But, as the Court stated in the Order denying Defendant's motion to stay [D.E. 153], the Court may retain jurisdiction over this case pursuant to 28 U.S.C. § 1367. When Plaintiff originally filed this case in federal court on January 18, 2018, Plaintiff relied on a federal question and a theory that Defendant violated the Racketeer Influenced and Corrupt Organizations Act (“RICO”). On July 11, 2019, the Court granted in part and denied in part Defendant's motion for summary judgment and dismissed the federal question over which the Court had its original jurisdiction. [D.E. 129].

         After giving Plaintiff leave to amend her complaint, Plaintiff included only state claims. The prior state law claims were before the Court as supplemental claims under the federal RICO statute. The question is then whether the Court has supplemental jurisdiction over the state law claims in the amended pleading given the absence of a federal question. The parties go back and forth on whether there is complete diversity between the parties and whether discovery is needed to resolve that question.[1] But, the dispute between the parties misses the forest for the trees because diversity is not the only alternative for the Court to retain jurisdiction.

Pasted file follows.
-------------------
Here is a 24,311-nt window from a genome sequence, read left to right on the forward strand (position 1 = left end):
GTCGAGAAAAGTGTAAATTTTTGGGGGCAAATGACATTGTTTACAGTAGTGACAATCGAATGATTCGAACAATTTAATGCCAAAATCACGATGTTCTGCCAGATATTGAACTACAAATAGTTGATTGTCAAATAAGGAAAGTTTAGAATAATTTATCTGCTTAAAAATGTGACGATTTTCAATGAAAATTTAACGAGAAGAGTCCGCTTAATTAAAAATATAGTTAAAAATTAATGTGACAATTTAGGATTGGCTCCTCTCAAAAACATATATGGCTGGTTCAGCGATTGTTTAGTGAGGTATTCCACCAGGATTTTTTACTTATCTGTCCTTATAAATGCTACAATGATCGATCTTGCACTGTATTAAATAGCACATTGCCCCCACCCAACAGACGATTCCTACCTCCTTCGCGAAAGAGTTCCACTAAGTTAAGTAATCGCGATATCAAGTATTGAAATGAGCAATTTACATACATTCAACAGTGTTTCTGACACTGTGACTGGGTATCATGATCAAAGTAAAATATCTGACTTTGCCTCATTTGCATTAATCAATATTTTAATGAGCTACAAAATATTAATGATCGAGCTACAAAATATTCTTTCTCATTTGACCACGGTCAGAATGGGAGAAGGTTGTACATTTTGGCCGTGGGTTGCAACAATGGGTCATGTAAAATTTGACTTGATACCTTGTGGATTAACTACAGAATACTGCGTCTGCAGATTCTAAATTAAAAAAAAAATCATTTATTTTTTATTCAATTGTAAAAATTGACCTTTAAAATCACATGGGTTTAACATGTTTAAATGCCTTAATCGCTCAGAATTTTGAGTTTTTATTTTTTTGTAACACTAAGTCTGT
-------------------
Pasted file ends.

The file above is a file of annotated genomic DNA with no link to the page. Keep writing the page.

The Court may also inquire into whether there is supplemental jurisdiction basis to support Plaintiff's state law claims. The Court's inquiry is two-fold. “First, the Court must decide whether it has the power to hear the state law claims. Second, if the Court does have the power to hear the state claims, the Court must decide whether, in its discretion, it will retain jurisdiction over the state claims.” Baggett v. First Nat. Bank of Gainesville, 117 F.3d 1342, 1352 (11th Cir. 1997) (citing United Mine Workers v. Gibbs, 383 U.S. 715, 725-26 (1966)).

         The question of whether subject matter jurisdiction exists is measured at the time the complaint was filed. See In re Carter, 618 F.2d 1093 (5th Cir. 1980). When Plaintiff filed her initial complaint, she included a federal question and her state law claims were a proper exercise of the Court's supplemental jurisdiction. See28 U.S.C. § 1367(a) (1994); see also Palmer v. Hospital Authority of Randolph County, 22 F.3d 1559, 1567 (11th Cir. 1994).